We’re now thirteen days from the final gavel of the 84th Legislature. Here’s what we have our eye on at the State Capitol today:

Immigrant rights advocates are marching on the Governor’s Mansion to call for changes in immigration policy. The group “United We Dream” is protesting the Governor’s lawsuit against President Obama’s executive action on immigration, which would have shielded millions of undocumented immigrants from deportation. It comes as two bills that critics have called anti-immigrant return to the Senate intent calendar, which is usually an indicator the legislation has a chance to pass.

Senate Bill 1819 would repeal the Texas DREAM Act, which allows undocumented students to pay in-state tuition rates if they have lived in Texas for three or more years. The other legislation recently added to the calendar is Senate Bill 185, or the so-called “sanctuary cities bill.” That proposal would expand immigration enforcement authority for local law enforcement. Supporters say it helps enforce immigration laws, while critics argue it leads to discrimination and would turn Texas into an anti-immigrant, “show me your papers” state. Our Karina Kling will explore the political implications of those bills as the House’s border security funding bill, House Bill 11, makes its way through the Senate.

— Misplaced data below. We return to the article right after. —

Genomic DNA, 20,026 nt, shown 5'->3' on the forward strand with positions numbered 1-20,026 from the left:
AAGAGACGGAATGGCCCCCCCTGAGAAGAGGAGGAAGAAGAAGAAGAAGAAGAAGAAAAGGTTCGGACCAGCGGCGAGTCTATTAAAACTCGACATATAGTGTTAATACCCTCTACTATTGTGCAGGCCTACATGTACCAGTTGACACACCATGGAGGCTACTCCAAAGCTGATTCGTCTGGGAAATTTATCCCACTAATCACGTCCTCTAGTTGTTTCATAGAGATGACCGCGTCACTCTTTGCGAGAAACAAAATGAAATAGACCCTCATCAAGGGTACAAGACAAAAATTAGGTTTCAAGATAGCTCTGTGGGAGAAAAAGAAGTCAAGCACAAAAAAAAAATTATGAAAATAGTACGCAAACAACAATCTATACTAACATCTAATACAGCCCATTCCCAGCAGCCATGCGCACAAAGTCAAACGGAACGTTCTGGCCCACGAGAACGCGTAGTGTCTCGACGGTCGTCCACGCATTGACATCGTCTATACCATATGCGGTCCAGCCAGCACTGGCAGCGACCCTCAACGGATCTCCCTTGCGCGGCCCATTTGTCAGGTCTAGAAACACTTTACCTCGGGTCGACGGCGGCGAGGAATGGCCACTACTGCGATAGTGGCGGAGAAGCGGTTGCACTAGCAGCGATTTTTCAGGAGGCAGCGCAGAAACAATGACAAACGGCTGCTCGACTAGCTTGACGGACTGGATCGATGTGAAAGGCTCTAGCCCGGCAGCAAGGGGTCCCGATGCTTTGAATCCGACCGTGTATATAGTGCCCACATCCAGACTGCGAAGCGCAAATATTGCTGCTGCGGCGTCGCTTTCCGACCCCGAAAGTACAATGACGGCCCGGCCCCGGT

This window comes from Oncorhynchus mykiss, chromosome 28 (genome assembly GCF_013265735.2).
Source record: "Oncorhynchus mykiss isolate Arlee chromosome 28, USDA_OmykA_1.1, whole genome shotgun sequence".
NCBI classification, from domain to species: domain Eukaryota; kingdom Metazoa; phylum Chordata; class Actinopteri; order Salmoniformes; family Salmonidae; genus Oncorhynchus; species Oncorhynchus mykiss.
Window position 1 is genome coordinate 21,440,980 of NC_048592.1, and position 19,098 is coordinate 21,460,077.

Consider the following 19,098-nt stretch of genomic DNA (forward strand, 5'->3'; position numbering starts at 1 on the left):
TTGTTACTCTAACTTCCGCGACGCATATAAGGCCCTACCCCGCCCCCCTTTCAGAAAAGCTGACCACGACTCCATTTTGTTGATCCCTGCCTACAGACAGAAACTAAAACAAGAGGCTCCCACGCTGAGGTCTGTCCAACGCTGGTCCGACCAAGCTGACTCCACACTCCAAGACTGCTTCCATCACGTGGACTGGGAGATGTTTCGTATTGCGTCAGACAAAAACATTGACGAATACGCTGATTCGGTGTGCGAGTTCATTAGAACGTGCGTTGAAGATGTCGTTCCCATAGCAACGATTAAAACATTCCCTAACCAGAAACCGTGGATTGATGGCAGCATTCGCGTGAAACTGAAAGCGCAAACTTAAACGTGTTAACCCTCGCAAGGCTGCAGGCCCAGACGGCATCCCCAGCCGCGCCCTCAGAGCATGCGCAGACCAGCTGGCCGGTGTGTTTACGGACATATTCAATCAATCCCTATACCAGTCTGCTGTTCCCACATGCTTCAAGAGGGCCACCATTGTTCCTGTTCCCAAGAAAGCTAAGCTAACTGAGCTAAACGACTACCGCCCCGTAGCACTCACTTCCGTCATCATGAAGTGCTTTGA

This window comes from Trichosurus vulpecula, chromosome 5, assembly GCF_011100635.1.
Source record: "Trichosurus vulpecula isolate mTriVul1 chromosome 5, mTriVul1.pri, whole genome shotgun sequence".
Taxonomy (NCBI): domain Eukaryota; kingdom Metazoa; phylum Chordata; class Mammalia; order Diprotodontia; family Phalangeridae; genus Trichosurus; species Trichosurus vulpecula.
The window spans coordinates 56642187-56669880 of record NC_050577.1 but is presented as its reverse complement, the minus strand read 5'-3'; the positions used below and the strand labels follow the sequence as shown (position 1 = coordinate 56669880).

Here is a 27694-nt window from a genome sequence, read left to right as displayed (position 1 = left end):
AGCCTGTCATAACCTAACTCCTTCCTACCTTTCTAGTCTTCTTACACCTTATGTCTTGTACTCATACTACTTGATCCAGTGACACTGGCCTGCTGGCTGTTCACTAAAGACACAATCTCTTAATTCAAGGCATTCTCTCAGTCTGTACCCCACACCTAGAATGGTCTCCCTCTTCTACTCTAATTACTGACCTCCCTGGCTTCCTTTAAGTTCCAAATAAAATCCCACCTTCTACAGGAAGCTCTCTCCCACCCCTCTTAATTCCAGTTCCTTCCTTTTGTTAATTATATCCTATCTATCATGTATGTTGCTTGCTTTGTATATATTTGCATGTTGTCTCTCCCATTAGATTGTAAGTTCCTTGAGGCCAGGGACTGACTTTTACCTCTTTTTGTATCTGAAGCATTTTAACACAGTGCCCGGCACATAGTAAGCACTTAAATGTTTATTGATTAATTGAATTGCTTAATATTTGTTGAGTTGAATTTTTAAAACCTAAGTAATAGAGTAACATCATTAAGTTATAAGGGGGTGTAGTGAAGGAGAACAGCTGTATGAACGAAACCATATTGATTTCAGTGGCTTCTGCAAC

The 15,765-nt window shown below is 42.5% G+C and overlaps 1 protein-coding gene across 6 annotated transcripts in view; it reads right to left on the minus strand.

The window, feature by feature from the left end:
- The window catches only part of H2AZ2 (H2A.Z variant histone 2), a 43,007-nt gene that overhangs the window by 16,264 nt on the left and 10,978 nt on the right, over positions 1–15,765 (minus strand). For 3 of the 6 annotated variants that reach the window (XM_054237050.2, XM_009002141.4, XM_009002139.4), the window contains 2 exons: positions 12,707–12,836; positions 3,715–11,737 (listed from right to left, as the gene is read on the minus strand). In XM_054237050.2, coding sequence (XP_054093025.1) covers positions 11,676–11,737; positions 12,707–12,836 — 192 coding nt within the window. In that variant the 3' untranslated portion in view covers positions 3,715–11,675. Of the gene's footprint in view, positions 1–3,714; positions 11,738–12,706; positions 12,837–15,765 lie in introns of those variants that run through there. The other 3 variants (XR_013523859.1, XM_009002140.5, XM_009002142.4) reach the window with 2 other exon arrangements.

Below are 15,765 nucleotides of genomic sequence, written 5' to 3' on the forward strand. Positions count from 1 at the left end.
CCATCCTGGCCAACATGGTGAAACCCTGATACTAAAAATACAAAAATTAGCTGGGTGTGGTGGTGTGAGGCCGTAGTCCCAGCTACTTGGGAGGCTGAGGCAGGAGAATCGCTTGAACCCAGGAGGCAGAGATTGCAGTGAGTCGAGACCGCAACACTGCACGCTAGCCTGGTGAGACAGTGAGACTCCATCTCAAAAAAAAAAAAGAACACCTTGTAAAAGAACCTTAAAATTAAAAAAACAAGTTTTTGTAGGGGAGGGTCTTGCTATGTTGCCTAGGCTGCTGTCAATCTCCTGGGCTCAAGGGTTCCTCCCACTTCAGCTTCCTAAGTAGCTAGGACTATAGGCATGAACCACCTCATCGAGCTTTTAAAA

In other headlines, the House Public Education Committee is set to take up Senate Bill 14, the so-called “parent trigger bill.” It would make it easier for parents to intervene and make changes at low-performing schools in their district. The author of the bill says it gives parents more power in shaping their child’s education, but critics argue it will just hurt schools that are already struggling even more instead of bringing them up to speed. And the House’s major overhaul of the state’s economic incentive funds is going before a Senate committee. House Bill 26 would abolish the Emerging Technology Fund and put that money toward Governor Abbott’s University Research Initiative. It would also create an Economic Incentive Oversight Board to monitor how state incentives are being distributed, after accusations were leveled at Governor Perry over lax oversight policies in the awarding of state funds.

For more on all of these stories, check out tonight’s episode of “Capital Tonight.” Our guest tonight is Gary Godsey, the head of the influential group, the Association of Texas Professional Educators or ATPE. We’ll discuss the major education-related legislation this session, including the parent trigger bill, the A-F campus accountability bill and school funding, which is still in question. Plus political strategists Harold Cook and Ted Delisi will join us with their perspectives. Tune in tonight at 7 and 11 on Time Warner Cable News.